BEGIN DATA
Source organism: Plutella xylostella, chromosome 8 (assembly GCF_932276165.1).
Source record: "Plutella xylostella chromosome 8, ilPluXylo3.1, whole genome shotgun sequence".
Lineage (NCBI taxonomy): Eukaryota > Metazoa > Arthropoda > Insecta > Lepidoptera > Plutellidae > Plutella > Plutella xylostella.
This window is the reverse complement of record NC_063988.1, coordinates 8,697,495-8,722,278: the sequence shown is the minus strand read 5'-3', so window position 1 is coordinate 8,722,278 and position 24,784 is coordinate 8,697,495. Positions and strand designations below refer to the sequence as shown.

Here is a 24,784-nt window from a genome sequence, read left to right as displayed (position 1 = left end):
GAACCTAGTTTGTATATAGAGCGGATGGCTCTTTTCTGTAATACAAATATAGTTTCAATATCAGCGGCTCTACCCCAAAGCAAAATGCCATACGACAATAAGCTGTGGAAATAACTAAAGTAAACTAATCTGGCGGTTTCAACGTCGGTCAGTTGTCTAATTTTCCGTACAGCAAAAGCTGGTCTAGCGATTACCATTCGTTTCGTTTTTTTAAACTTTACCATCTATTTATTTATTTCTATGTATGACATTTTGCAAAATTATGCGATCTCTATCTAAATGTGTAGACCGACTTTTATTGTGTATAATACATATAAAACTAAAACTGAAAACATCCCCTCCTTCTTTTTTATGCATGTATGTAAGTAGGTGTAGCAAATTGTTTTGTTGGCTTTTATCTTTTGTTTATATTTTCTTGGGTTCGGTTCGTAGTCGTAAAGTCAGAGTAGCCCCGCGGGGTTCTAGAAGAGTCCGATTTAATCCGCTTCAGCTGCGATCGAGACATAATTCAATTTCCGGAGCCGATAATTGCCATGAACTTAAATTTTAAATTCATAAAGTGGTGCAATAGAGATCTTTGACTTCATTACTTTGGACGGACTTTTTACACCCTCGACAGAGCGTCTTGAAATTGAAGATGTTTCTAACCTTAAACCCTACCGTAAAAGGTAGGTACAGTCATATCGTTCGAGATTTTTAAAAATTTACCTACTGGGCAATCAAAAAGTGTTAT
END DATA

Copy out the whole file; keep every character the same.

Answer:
Source organism: Plutella xylostella, chromosome 8 (assembly GCF_932276165.1).
Source record: "Plutella xylostella chromosome 8, ilPluXylo3.1, whole genome shotgun sequence".
Lineage (NCBI taxonomy): Eukaryota > Metazoa > Arthropoda > Insecta > Lepidoptera > Plutellidae > Plutella > Plutella xylostella.
This window is the reverse complement of record NC_063988.1, coordinates 8,697,495-8,722,278: the sequence shown is the minus strand read 5'-3', so window position 1 is coordinate 8,722,278 and position 24,784 is coordinate 8,697,495. Positions and strand designations below refer to the sequence as shown.

Here is a 24,784-nt window from a genome sequence, read left to right as displayed (position 1 = left end):
GAACCTAGTTTGTATATAGAGCGGATGGCTCTTTTCTGTAATACAAATATAGTTTCAATATCAGCGGCTCTACCCCAAAGCAAAATGCCATACGACAATAAGCTGTGGAAATAACTAAAGTAAACTAATCTGGCGGTTTCAACGTCGGTCAGTTGTCTAATTTTCCGTACAGCAAAAGCTGGTCTAGCGATTACCATTCGTTTCGTTTTTTTAAACTTTACCATCTATTTATTTATTTCTATGTATGACATTTTGCAAAATTATGCGATCTCTATCTAAATGTGTAGACCGACTTTTATTGTGTATAATACATATAAAACTAAAACTGAAAACATCCCCTCCTTCTTTTTTATGCATGTATGTAAGTAGGTGTAGCAAATTGTTTTGTTGGCTTTTATCTTTTGTTTATATTTTCTTGGGTTCGGTTCGTAGTCGTAAAGTCAGAGTAGCCCCGCGGGGTTCTAGAAGAGTCCGATTTAATCCGCTTCAGCTGCGATCGAGACATAATTCAATTTCCGGAGCCGATAATTGCCATGAACTTAAATTTTAAATTCATAAAGTGGTGCAATAGAGATCTTTGACTTCATTACTTTGGACGGACTTTTTACACCCTCGACAGAGCGTCTTGAAATTGAAGATGTTTCTAACCTTAAACCCTACCGTAAAAGGTAGGTACAGTCATATCGTTCGAGATTTTTAAAAATTTACCTACTGGGCAATCAAAAAGTGTTAT